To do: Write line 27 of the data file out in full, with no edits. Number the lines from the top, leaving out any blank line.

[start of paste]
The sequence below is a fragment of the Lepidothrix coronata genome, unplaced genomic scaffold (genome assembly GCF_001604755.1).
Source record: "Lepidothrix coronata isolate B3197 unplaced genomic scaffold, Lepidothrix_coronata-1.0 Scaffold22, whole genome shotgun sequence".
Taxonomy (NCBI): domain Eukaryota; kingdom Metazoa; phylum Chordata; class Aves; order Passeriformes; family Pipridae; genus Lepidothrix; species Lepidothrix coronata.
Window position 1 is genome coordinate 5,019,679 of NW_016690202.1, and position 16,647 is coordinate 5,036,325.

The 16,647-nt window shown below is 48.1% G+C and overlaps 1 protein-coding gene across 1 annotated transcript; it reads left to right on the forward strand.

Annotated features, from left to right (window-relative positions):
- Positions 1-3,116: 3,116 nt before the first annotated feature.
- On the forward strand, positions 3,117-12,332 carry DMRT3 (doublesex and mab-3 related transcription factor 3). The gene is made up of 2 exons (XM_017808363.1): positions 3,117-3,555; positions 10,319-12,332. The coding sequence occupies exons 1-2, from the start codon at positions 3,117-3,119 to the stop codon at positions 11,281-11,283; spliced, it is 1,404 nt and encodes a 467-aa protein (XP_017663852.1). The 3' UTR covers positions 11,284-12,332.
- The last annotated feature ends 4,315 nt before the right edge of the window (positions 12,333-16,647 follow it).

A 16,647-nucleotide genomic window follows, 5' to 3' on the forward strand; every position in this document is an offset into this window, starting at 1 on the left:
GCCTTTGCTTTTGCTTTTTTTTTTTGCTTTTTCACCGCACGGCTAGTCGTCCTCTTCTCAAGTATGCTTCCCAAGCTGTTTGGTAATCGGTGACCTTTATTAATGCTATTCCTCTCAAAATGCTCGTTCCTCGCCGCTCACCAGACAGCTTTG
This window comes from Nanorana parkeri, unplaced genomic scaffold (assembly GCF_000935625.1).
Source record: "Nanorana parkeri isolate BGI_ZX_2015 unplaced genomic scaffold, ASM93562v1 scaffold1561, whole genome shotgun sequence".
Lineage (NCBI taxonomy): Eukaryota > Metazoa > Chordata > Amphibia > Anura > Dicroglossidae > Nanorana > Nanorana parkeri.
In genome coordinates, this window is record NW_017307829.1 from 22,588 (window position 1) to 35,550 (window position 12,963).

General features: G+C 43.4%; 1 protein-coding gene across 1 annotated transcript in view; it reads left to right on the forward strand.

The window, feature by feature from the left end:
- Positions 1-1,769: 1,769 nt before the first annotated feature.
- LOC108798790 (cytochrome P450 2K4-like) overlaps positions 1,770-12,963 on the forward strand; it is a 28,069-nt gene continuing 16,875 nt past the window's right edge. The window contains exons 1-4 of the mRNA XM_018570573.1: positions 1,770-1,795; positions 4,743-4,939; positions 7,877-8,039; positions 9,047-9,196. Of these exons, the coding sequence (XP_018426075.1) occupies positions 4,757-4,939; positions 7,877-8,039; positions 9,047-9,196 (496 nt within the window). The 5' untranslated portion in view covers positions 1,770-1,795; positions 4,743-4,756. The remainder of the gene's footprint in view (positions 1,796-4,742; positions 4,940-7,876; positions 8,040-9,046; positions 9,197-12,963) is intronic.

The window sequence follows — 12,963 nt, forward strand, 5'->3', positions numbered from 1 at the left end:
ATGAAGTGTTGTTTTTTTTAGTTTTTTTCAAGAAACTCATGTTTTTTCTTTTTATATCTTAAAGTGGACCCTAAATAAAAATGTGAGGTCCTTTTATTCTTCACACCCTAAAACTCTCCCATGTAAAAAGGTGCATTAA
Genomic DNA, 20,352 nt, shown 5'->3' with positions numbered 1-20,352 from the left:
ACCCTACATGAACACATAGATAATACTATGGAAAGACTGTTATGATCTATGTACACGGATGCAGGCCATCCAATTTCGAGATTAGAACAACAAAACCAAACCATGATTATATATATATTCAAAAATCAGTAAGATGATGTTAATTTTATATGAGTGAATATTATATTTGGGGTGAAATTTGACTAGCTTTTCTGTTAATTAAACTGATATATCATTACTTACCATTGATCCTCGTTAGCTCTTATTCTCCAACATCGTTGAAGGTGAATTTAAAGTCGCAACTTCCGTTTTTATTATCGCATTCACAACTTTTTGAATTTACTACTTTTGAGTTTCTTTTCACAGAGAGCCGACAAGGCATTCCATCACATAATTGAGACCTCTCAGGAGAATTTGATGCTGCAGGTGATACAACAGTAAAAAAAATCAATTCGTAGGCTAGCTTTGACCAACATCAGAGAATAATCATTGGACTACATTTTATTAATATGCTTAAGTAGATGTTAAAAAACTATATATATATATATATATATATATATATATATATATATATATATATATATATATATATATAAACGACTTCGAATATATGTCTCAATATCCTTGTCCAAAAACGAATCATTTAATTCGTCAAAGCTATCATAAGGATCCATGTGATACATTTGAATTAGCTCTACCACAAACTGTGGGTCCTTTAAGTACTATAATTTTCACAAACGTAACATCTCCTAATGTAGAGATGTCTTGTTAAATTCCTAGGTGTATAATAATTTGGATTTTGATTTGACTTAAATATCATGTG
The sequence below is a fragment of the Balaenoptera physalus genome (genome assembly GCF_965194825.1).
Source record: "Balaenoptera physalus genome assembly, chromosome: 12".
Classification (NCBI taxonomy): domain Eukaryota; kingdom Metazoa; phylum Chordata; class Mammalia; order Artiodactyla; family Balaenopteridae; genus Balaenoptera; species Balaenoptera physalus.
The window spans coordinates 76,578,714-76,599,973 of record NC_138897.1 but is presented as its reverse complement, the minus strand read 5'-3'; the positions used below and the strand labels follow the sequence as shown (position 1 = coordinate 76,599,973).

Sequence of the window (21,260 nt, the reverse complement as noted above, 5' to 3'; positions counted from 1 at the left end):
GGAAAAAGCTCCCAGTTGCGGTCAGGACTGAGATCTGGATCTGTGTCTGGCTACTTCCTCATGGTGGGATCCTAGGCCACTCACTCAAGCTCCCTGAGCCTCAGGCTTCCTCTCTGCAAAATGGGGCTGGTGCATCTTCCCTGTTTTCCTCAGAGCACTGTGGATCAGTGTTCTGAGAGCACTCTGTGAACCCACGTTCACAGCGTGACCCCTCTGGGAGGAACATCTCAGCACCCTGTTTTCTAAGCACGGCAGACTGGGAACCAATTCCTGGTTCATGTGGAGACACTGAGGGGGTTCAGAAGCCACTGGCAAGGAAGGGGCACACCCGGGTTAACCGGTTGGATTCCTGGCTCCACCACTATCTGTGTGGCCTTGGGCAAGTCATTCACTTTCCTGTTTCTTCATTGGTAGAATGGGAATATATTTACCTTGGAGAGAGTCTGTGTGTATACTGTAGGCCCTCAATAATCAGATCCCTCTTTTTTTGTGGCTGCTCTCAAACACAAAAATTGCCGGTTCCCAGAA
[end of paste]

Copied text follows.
The window spans coordinates 76,578,714-76,599,973 of record NC_138897.1 but is presented as its reverse complement, the minus strand read 5'-3'; the positions used below and the strand labels follow the sequence as shown (position 1 = coordinate 76,599,973).